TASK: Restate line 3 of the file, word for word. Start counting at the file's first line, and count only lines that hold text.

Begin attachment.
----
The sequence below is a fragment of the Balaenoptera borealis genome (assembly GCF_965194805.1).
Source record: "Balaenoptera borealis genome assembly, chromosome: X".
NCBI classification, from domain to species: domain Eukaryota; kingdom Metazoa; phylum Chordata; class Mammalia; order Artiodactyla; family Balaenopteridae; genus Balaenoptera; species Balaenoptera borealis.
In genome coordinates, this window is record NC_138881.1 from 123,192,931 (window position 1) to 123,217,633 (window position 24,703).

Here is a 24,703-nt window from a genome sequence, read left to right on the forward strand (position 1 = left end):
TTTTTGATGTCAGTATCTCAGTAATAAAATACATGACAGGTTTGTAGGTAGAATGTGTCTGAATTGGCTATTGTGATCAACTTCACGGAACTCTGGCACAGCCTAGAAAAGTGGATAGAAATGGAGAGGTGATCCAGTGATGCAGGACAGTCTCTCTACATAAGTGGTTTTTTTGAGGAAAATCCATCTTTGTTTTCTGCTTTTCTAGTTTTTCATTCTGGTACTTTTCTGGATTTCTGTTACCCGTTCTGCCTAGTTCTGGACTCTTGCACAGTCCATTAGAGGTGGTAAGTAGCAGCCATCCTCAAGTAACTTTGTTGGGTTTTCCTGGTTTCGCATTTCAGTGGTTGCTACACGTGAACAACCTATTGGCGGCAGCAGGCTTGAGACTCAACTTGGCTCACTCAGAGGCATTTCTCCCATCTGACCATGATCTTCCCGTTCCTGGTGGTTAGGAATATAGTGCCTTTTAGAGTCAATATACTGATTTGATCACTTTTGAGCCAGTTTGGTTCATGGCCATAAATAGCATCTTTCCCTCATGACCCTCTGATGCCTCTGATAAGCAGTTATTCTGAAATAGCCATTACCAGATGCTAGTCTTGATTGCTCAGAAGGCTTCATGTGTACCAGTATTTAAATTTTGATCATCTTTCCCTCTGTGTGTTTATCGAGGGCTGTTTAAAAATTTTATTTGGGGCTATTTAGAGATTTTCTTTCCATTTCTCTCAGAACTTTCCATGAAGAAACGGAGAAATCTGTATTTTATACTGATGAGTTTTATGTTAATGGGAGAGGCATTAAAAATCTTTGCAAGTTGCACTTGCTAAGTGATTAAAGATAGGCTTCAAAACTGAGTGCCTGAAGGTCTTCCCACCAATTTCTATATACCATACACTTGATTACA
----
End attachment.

NCBI classification, from domain to species: domain Eukaryota; kingdom Metazoa; phylum Chordata; class Mammalia; order Artiodactyla; family Balaenopteridae; genus Balaenoptera; species Balaenoptera borealis.